Dr. Deepak Bhardwaj
A microorganism has taken the world by storm, spreading like wildfire to new epicentres around the world. As it left Asia, and leaped towards Iran and Europe, it threatens to infect several lakhs in the US. India is bracing to deal with larger numbers as SARS-CoV-2 is no longer just an unwelcome visitor from abroad but is moving quickly through local communities. Efforts to contain it at every step by implementing quarantines and community lockdowns are frustrated by the fact that for every confirmed case in a community, there are several with undetected infections. At the same time, the scientific community around the world is putting their brains together to deal with this menace in a multi-pronged way. As they come up with preventive methods to recycling drug therapies and new vaccine development, a compressed timeline is making the task more challenging.
While efficacy has not been established for any drug therapy, several known therapies are being considered in the absence of sure-shot treatment plans. Popular antimalarial drugs Chloroquine and Hydroxychloroquine are being used to stop the virus from replicating in the body by inhibiting various viral enzymes. In mid-March, Lopinavir and Ritonavir was approved by the Drug Controller General on an emergency basis to be administered on an infected elderly Italian couple in Jaipur. These are front-line HIV drugs which block Mpro, a key enzyme for coronavirus replication. Also being considered for compassionate use is the antiviral Ebola drug Remdesivir which blocks RNA synthesis, a genetic material of the coronavirus.
Various drugs are being used to control a “cytokine storm,” which is an intense rush of small proteins in response to a virus such as the SARS-CoV-2 when it enters the lungs. Sometimes such self-protective responses from the body’s immune system can turn fatal, killing the patient and need to be controlled by drugs. Tocilizumab, Leronlimab, Sarilumab are reported to enhance the immune response while regulating cytokine storms.
Convalescent plasma and hyperimmune globulin are being looked at as strong contenders, especially in the US. They are derived from the blood of Covid-19 patients who have recovered from the virus. Since they have had a strong immune response to the infection, their blood plasma contains antibodies which can be used to treat others. However, as hopeful it may sound, it is an organisational feat to find donors, extract these therapeutic agents from the blood, and then supply them to either otherwise healthy healthcare workers exposed to high viral loads as a preventive, or to very sick patients who don’t have any other option.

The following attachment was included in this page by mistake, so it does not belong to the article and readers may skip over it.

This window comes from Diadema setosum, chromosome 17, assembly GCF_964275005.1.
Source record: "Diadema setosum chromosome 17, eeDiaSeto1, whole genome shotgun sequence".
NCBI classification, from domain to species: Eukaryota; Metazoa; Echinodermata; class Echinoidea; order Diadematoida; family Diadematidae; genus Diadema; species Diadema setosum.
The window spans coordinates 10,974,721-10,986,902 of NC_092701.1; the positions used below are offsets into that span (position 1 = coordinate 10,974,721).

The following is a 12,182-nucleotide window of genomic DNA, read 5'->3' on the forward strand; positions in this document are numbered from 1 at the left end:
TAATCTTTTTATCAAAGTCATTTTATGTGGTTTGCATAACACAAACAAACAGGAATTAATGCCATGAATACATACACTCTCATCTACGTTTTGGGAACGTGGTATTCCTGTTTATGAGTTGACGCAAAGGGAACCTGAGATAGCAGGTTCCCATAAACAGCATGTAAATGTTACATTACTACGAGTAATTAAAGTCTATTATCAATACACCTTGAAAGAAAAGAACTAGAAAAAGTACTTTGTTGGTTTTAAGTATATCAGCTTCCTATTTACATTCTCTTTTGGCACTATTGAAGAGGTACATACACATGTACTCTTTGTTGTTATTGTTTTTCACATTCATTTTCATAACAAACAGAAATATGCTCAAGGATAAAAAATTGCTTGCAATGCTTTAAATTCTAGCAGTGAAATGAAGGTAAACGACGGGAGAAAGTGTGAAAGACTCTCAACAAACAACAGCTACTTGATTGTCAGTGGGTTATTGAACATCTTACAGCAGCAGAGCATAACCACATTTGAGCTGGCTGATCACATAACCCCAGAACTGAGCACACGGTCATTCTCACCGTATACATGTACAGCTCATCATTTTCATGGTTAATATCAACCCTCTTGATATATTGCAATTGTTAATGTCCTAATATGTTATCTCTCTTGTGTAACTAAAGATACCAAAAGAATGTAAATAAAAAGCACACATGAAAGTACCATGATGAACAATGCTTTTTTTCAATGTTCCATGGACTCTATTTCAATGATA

Viruses are inactive on non-living surfaces but the moment they enter living bodies of animals or human beings they become active and pathogenic. Viruses can multiply and complete their life cycle only in living organisms. The SARS-CoV-2 is a single stranded RNA virus which has a protein-based shell with pronounced corona or spikes. Their unique design makes for easy entry and survival in the host. SARS is both severe and acute, and attacks the human respiratory system. But the most troubling part is how rapidly and invisibly it spreads. It can survive on surfaces for several days, waiting for a host to pick it up and accidentally touch their mouth, nose, or eyes.
SARS-CoV-2 has been reported to live for up to three days on hard, shiny surfaces such as utensils, door handles and railings. This is not the case, for example, with HIV, which is also an RNA virus and cannot survive for long in the environment. HIV survives in the fluids like blood and semen only for some hours. When virus-containing fluid leaves the body and is exposed to air, it begins to dry up. As drying occurs, the virus becomes damaged and can become inactive. Once inactive, HIV is “dead” and no longer infectious. Since we are fighting with a more resilient enemy, we need an exact chart on how long SARS-CoV-2 can survive on paper, plastic, fabric, vegetables and cereals - materials that we encounter every day. Most people aren’t aware of sanitising protocols and many lack the resources and protective gear to do so.